The Part Of Injury Rehabilitation No One Talks About

Strange as this may sound, there's never been a better time in history to get injured.
The medical profession truly works wonders today compared to even just a couple of decades ago.
In most cases, no matter what the injury, the steps are the same.
If surgery is needed that comes first, then rehab, then a gradual return to full activities.
Anyone involved in athletics has almost certainly seen this process play out, perhaps more than once.
And if you have seen it enough, you probably have noticed something very few people tend to discuss.
Athletes who suffer a severe injury are likely to get injured again.
Consider that just for those who tear their ACL, roughly 1 in 5 of them will do it again.
And of those that do get re-injured, 30% of the time it will happen within their first 20 games or practices after returning from rehab.
So what gives?
PT's are great at restoring strength and range of motion, which are the foundations of sound athletic movement.
Despite those successes, the current injury rehabilitation process is still missing two extremely critical ingredients.
As we continue to improve the rehab process, I'd like to see the following additions to how we determine a player is truly at full health.

We Aren't Addressing The Fear Factor

Nearly everyone who suffers a major injury has high levels of fear, anxiety & hesitation upon their return to sport.
It's common for them to express, "I don't feel comfortable" or "I don't feel confident" when working their way back.
Of course no one wants their players to feel this way, but why is that an injury prevention concern?
Because fear causes you to develop tunnel vision, missing out on environmental cues such as an oncoming opponent or some other danger.
Timid players are slow to react, and in turn are more likely to get hurt through collisions or other awkward movements.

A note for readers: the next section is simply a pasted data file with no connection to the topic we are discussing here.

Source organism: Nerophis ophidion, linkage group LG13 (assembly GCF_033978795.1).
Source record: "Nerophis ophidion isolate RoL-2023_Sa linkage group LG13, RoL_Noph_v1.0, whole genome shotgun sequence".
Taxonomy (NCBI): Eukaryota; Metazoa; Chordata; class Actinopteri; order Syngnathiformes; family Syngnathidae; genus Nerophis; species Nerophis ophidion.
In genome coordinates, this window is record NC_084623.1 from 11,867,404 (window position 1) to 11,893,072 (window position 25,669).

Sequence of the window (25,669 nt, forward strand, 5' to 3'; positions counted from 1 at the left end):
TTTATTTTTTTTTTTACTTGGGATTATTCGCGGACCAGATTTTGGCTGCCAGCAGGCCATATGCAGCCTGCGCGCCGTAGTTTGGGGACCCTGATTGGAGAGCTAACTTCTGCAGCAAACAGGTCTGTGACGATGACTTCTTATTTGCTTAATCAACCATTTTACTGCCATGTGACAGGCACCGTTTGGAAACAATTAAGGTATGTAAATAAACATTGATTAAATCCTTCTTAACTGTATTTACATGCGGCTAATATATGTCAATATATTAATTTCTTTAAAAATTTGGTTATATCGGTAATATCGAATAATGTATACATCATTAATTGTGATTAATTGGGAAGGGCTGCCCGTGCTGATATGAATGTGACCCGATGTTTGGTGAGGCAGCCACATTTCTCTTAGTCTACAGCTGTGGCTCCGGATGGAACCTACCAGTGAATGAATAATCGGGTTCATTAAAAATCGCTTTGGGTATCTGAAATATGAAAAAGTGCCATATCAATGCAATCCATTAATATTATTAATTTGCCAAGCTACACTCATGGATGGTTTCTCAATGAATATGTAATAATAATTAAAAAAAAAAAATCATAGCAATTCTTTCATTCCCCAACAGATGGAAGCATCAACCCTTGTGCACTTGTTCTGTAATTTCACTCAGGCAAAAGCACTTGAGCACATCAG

We can do better in our return to play process by gradually introducing conditions in a controlled environment that cause athletes to react to sudden changes around them.
Learning to reconnect with their surroundings instead of being focused inward needs to be a bigger part of getting players back into the game.
The best analogy I can give you for this would be learning to drive a car.
Our current process is a lot like teaching a kid to drive by teaching them some basics and then immediately letting them go on the highway.
Sound ridiculous? Would you want to be the adult in the car with that nervous kid?
Of course you wouldn't, because that scenario sets them up to fail. There's too big of a gap between the basics and a high speed environment.
Better to start them in a parking lot or empty road, where they can work through their fears and build confidence at a more gradual pace.
Which is exactly the process we need for our return to play protocols in athletics.
By using a gradual process just like we do with strength and range of motion, athletes will feel far more comfortable when having to play their sport at full speed again.

We Undervalue Symmetry In Return To Play

One of the main tenets of the Functional Movement System, which is used by pro & college sports programs worldwide, is that asymmetries in strength or mobility need to be corrected because they are major risk factors for future injuries.
Rehabilitation specialists know this, which is why building up an injured limb in these two areas is so critical.
Unfortunately, oftentimes they do such a good job of rebuilding one limb that it outpaces the other side.
Which puts the other. healthy side at a greater risk for future injury.
Teams that use the full FMS process are already on top of this, but a vast majority of younger athletes do not follow this post-rehab process.
Which sends them back to play the sport they love with an obvious ticking time bomb hidden under the surface.
The return to play athletes we see at our facility come from just a handful of rehab facilities in our area, but even in that small sample we see a wide range of outcomes in regards to symmetry in mobility & strength.
There are many who already do a great job of this.
Moving forward we need either a greater emphasis on this during physical therapy, or a second level of rehab that closely monitors and trains to achieve symmetry.
It's a proven strategy for lowering the risk of re-injury that is currently underutilized.
This topic is a bit personal simply because of how many times we've seen this play out over the years in our program
We do our best to address both of the problems above, but rarely do we get enough time with them to fully resolve the issues as kids are constantly busy playing their sport.
If you know someone who is returning to sport after a major injury, keep in mind that just because they're cleared to play doesn't necessarily mean they are 100% back to where they were before.
Yet with a few simple tweaks to the process, they can substantially lower their risk for re-injury.

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